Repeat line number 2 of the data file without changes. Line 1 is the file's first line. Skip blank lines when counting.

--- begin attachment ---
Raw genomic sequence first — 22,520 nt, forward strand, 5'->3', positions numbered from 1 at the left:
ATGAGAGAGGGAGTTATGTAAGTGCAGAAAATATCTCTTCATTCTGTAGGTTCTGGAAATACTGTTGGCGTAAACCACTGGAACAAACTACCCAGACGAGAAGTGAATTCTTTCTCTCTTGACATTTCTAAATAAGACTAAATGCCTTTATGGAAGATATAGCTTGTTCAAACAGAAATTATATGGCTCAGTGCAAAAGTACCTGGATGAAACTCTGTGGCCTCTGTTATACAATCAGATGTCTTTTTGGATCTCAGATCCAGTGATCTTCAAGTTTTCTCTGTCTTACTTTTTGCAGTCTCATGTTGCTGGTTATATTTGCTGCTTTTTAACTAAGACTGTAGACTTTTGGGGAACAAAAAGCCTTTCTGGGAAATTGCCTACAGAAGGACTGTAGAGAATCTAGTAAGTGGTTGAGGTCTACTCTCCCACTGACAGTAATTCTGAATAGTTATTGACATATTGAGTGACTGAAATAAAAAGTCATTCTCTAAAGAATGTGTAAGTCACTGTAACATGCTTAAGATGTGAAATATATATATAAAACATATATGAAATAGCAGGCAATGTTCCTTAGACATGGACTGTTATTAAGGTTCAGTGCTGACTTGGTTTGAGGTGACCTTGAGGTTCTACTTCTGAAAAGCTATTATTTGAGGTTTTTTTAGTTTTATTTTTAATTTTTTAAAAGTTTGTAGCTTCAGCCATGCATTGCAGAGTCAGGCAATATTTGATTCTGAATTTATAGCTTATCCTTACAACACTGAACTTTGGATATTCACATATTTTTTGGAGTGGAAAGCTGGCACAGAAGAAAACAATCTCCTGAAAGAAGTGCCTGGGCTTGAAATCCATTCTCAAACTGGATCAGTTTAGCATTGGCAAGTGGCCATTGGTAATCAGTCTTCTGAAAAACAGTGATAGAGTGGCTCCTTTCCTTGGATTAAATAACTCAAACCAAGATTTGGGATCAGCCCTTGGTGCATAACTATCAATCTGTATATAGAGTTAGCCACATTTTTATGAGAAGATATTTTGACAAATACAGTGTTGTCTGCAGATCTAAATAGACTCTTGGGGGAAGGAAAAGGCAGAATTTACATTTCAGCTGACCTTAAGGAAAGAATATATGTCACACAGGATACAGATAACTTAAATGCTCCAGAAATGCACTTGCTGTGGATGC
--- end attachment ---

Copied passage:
ATGAGAGAGGGAGTTATGTAAGTGCAGAAAATATCTCTTCATTCTGTAGGTTCTGGAAATACTGTTGGCGTAAACCACTGGAACAAACTACCCAGACGAGAAGTGAATTCTTTCTCTCTTGACATTTCTAAATAAGACTAAATGCCTTTATGGAAGATATAGCTTGTTCAAACAGAAATTATATGGCTCAGTGCAAAAGTACCTGGATGAAACTCTGTGGCCTCTGTTATACAATCAGATGTCTTTTTGGATCTCAGATCCAGTGATCTTCAAGTTTTCTCTGTCTTACTTTTTGCAGTCTCATGTTGCTGGTTATATTTGCTGCTTTTTAACTAAGACTGTAGACTTTTGGGGAACAAAAAGCCTTTCTGGGAAATTGCCTACAGAAGGACTGTAGAGAATCTAGTAAGTGGTTGAGGTCTACTCTCCCACTGACAGTAATTCTGAATAGTTATTGACATATTGAGTGACTGAAATAAAAAGTCATTCTCTAAAGAATGTGTAAGTCACTGTAACATGCTTAAGATGTGAAATATATATATAAAACATATATGAAATAGCAGGCAATGTTCCTTAGACATGGACTGTTATTAAGGTTCAGTGCTGACTTGGTTTGAGGTGACCTTGAGGTTCTACTTCTGAAAAGCTATTATTTGAGGTTTTTTTAGTTTTATTTTTAATTTTTTAAAAGTTTGTAGCTTCAGCCATGCATTGCAGAGTCAGGCAATATTTGATTCTGAATTTATAGCTTATCCTTACAACACTGAACTTTGGATATTCACATATTTTTTGGAGTGGAAAGCTGGCACAGAAGAAAACAATCTCCTGAAAGAAGTGCCTGGGCTTGAAATCCATTCTCAAACTGGATCAGTTTAGCATTGGCAAGTGGCCATTGGTAATCAGTCTTCTGAAAAACAGTGATAGAGTGGCTCCTTTCCTTGGATTAAATAACTCAAACCAAGATTTGGGATCAGCCCTTGGTGCATAACTATCAATCTGTATATAGAGTTAGCCACATTTTTATGAGAAGATATTTTGACAAATACAGTGTTGTCTGCAGATCTAAATAGACTCTTGGGGGAAGGAAAAGGCAGAATTTACATTTCAGCTGACCTTAAGGAAAGAATATATGTCACACAGGATACAGATAACTTAAATGCTCCAGAAATGCACTTGCTGTGGATGC